Why do some people cope with trauma better than others? We’re finally beginning to understand.
A great article that discusses the possibility that historic trauma and anxiety changes brain structure and can be inherited, predisposing the next generation to have more problems.
Recently I’ve been really noticing how anxious my mother is. I suppose it has come to the forefront because I’ve been really working on it all year in my own practices in meditation. She mentioned before that she must have gotten it from her own parents.
My feelings in interacting with her with regards to the article is that the opposite is also true - that meditative practices can change the structures in the brain. And I find this to be much more satisfying an option than pursuing drugs to combat the changes in the brain.
In discussing her anxiety, I tried to come up with a series of steps to follow. And this isn’t just for her - I want to come up with a program for anyone, because I personally know how debilitating anxiety can be - you get stuck in well worn roads of thought for so long you don’t even realize that what you’re doing is abnormal. Here’s a run down of what I suggested:
- Record. In recording we understand the paths we take and just how abnormal they are. We also distance ourselves from the anxiety.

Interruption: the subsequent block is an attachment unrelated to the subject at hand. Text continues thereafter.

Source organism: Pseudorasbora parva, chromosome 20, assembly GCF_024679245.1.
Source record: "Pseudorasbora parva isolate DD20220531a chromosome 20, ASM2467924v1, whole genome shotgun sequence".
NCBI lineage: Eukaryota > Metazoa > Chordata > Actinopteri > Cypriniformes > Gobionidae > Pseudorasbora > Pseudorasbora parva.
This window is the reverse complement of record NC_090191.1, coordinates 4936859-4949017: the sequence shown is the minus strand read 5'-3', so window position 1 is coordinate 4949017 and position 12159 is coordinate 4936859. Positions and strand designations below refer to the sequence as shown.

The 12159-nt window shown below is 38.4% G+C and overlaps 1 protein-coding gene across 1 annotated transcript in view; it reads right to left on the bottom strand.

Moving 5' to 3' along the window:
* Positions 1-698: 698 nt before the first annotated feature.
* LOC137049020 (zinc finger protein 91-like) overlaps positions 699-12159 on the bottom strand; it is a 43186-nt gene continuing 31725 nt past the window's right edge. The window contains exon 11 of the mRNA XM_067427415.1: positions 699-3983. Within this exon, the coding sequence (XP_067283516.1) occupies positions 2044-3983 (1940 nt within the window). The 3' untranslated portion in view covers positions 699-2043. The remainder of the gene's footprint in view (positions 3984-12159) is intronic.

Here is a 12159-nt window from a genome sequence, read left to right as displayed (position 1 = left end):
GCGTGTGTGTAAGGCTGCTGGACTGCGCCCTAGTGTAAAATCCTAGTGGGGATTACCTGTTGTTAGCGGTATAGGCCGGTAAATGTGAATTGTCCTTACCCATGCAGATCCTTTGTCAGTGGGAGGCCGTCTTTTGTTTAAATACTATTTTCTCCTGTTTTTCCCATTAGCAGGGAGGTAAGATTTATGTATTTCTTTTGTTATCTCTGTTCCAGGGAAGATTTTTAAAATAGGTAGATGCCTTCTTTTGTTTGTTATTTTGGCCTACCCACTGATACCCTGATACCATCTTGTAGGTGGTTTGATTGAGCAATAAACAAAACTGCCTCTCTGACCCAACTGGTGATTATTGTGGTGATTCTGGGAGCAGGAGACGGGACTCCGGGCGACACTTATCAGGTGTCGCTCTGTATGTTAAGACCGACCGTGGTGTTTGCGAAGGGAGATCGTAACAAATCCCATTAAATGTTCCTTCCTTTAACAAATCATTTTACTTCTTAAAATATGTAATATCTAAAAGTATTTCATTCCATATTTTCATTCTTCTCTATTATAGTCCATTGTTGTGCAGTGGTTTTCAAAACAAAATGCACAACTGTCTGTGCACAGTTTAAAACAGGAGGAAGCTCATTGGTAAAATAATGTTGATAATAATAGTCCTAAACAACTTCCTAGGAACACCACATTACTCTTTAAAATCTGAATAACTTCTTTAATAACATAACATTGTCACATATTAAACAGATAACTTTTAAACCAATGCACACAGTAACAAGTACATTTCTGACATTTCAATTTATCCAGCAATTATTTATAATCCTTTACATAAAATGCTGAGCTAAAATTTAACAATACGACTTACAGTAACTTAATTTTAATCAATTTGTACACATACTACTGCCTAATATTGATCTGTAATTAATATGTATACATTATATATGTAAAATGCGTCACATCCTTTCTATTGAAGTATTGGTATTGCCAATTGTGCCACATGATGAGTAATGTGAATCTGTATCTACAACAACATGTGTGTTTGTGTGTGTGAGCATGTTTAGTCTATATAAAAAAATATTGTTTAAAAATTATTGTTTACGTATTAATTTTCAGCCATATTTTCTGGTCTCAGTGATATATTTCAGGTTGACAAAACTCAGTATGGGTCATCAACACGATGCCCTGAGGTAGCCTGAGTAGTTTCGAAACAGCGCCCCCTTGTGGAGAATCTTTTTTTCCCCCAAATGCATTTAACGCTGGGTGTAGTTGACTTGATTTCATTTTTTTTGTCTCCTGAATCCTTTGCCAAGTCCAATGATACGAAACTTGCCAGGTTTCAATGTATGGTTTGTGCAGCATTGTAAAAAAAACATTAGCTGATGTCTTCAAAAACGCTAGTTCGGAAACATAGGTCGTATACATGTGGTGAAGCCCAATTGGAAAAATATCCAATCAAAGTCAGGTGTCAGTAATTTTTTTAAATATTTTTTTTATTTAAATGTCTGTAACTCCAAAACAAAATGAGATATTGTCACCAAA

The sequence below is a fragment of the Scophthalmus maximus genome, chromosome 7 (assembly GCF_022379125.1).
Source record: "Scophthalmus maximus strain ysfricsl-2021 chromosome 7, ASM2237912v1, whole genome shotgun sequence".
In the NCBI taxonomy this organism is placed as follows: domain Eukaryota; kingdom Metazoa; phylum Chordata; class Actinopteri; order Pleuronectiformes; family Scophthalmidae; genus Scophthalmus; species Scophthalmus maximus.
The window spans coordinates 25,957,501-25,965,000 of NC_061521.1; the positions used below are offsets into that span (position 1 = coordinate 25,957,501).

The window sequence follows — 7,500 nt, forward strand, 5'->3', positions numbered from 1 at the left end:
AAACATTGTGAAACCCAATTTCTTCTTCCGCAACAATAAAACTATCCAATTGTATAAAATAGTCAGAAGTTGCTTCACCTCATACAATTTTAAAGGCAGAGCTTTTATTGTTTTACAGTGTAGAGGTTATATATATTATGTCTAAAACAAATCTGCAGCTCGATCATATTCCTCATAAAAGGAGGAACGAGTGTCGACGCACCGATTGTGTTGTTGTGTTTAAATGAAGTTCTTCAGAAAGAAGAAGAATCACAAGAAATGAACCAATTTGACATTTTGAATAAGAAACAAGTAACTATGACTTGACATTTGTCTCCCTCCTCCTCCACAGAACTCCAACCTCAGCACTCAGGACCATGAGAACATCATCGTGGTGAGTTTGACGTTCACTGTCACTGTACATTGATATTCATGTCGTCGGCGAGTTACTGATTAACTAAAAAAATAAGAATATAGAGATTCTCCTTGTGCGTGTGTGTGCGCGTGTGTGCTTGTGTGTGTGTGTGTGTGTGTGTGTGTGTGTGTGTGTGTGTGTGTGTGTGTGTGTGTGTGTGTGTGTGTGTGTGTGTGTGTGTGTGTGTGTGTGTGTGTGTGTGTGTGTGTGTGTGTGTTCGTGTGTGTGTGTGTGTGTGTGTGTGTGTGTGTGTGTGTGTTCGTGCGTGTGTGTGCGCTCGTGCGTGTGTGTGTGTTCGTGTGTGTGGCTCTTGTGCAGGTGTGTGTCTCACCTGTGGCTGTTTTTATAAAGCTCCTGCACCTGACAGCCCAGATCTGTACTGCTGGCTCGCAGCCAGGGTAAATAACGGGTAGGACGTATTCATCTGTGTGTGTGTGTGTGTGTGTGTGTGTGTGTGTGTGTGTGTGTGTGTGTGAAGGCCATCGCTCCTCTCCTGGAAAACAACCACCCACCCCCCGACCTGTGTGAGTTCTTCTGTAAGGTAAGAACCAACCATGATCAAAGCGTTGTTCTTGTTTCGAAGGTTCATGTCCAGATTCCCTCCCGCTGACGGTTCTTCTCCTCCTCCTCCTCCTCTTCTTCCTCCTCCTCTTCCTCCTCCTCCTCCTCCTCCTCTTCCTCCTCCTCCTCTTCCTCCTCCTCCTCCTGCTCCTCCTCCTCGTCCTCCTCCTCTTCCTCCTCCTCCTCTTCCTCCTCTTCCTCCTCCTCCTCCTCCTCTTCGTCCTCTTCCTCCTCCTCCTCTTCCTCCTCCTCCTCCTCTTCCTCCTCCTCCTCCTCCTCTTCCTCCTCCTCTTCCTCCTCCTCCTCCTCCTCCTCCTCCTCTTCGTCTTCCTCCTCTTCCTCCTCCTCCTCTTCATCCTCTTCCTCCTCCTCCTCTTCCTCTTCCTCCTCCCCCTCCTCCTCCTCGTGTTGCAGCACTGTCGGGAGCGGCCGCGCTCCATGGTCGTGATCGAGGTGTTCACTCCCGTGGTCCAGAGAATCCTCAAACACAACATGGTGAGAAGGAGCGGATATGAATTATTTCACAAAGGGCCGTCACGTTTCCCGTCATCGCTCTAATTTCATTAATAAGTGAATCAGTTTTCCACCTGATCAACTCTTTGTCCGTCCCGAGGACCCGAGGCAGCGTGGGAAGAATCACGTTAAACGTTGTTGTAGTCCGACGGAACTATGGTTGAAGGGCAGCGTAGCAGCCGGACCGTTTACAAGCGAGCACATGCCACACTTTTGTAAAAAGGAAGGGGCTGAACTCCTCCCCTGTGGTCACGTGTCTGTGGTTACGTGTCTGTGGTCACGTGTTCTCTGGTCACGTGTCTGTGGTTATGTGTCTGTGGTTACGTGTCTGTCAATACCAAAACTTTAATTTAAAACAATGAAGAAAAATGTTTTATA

- Practice specific techniques regularly - relaxation through Vipassana noting technique, physical relaxation, tantric transformative energy technique, the modulating future expectations technique, etc.
- Practice the techniques daily, using a tiny habit formation, making small in-roads like any habit
- Push the practice by bringing up anxiety and quelling it
Now this isn’t the final form of a complete practice. There are still a lot of questions - should you practice recording just an hour a day? Because it is quite difficult to do this all the time. How do you best habituate a trigger-response - that is, a continual habit?
I believe that the answers will come through experimenting with any continual habit. So I am quite excited to try something not as personal and central to my being as emotional control. Like posture or something totally random. But it is a seed for a program to remove incessant anxiety.